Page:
A teenage girl who concealed her pregnancy from her family and friends went on to suffocate her baby boy moments after giving birth to him, a court was told yesterday (Monday).
The 16-year-old stuffed a tissue into the tiny baby’s mouth as soon as he produced his first sound, causing him to choke to death.
Lincoln Crown Court was told that the girl went into denial after discovering she was pregnant following a brief relationship with a boy.
She even managed to hide her pregnancy from her own GP and told family and friends she was stressed from the pressure of taking her GCSE exams.
Sally Howes, QC, said the girl gave birth on her own in the bedroom of her home in a village near Bourne.
Miss Howes said: “She cut the umbilical cord with a pair of scissors and placed the baby in a hoodie.
“As the baby drew its first breath and gurgled she pushed a tissue, which she had screwed up into a ball, into his mouth and down into his throat. This blocked his airway. His first breath was to be his last breath.”
The girl told family members that she had suffered a heavy period and because of the amount of blood in the bathroom her mother contacted the NHS 101 helpline.
An ambulance was called to the family’s home and the girl was taken to hospital in Peterborough. It was only after she left for the hospital that her brother and stepfather found the lifeless body of the baby hidden inside a carrier bag. A post mortem examination concluded that the baby died from asphyxia caused by a blockage of the upper airway.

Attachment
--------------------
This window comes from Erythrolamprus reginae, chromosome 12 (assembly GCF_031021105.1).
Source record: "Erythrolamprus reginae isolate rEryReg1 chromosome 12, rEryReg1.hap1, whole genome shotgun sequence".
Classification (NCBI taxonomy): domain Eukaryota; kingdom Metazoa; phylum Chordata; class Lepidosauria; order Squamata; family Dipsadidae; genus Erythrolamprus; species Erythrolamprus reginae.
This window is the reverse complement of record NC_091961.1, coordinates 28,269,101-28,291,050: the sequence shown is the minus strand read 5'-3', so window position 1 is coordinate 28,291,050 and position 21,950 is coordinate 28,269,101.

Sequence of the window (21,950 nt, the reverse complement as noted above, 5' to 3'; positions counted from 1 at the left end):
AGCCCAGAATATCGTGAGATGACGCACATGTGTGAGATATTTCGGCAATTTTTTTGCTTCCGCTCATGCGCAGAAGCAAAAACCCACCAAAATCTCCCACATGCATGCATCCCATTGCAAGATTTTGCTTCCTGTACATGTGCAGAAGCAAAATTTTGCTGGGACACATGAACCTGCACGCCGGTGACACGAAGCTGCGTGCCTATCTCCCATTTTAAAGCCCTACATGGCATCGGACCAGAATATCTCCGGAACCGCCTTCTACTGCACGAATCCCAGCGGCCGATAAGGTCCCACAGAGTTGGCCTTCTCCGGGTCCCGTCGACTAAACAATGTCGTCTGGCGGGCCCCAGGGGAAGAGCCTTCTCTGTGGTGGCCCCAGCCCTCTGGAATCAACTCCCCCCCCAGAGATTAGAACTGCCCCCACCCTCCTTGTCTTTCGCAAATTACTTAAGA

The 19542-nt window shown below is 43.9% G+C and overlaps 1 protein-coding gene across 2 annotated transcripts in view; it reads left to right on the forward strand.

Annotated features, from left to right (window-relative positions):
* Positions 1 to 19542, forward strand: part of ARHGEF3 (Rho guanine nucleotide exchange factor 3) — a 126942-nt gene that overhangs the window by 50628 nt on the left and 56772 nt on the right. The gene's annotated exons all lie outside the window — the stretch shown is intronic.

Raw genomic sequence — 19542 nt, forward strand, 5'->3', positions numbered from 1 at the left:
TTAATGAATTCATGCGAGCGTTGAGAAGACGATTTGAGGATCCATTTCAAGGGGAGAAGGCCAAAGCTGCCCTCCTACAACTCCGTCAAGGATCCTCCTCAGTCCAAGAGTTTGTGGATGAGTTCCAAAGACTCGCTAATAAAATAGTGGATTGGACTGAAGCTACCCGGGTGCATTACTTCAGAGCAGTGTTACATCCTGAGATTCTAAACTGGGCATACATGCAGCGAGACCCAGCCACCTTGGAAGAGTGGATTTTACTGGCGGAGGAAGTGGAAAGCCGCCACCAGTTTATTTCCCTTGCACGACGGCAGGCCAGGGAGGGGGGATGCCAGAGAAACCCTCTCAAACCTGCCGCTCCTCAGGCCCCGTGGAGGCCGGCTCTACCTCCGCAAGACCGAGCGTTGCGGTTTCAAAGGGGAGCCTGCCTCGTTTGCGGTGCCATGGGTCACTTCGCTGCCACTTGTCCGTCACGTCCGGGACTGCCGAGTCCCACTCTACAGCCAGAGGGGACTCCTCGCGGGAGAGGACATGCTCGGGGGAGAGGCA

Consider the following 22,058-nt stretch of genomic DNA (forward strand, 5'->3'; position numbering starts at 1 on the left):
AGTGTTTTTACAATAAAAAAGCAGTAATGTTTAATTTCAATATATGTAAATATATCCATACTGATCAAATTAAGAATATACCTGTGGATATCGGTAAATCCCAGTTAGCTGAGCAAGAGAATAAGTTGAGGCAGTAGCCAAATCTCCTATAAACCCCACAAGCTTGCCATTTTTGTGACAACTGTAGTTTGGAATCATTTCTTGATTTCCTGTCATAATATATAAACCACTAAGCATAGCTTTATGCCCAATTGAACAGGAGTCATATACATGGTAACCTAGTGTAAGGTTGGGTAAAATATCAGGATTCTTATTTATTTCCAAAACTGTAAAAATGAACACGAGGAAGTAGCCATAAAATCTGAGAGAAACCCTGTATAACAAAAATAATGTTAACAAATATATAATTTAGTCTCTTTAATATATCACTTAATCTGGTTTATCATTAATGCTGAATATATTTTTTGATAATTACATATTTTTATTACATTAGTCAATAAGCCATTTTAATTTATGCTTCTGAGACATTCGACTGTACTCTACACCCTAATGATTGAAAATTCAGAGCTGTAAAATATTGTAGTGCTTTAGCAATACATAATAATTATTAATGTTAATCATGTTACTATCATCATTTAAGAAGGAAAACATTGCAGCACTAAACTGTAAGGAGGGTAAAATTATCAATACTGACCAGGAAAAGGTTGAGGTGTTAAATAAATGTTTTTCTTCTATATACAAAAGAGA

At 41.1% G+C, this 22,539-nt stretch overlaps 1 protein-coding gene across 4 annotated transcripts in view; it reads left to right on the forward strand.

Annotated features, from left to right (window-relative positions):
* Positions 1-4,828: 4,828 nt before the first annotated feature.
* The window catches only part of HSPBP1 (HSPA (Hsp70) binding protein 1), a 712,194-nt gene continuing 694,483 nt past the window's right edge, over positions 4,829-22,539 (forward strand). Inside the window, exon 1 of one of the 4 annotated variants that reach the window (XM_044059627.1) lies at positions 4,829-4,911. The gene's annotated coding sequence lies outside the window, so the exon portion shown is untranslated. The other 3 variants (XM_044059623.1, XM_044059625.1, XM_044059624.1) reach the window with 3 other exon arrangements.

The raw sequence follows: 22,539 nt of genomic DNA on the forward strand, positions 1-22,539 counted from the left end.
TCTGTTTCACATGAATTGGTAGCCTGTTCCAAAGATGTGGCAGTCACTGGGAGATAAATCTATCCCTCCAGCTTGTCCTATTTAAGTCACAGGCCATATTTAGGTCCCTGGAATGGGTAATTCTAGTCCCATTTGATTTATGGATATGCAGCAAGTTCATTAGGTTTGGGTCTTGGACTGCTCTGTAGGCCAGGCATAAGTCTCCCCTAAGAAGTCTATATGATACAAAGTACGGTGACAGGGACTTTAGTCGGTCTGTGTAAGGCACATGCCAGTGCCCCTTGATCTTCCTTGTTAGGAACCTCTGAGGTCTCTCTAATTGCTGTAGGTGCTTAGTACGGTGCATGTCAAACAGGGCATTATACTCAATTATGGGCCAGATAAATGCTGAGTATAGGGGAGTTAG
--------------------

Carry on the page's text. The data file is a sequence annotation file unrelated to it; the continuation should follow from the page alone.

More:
The girl later confessed to a psychiatrist, saying that events seemed unreal and she felt confused after giving birth but did not feel she had anyone she could turn to for help.
And doctors who later examined the teenager concluded that she had been so badly affected by giving birth that the balance of her mind was disturbed.
The girl, who is now 17, admitted a charge of infanticide following the death of the boy on September 4, 2013. She was given a two-year youth rehabilitation order with supervision.
She denied a further charge of perverting the course of justice by making a false complaint of rape against the baby’s father. That matter was left to lie on the file after the prosecution chose not to pursue the matter.
Mrs Justice Thirlwall told her: “You realised you were pregnant. For months you denied it to yourself. You denied it to your mother and you denied it to your GP.
“While studying for your GCSEs you must have been in turmoil about what was going to happen. In the end you couldn’t cope. You closed your eyes to the inevitable. By the time the baby was due you were in complete denial.
“Even now you find it difficult to believe you killed him.”
In mitigation, Karim Khalil QC described the incident as a very sad case.
He said she had detached herself from reality during a traumatic time.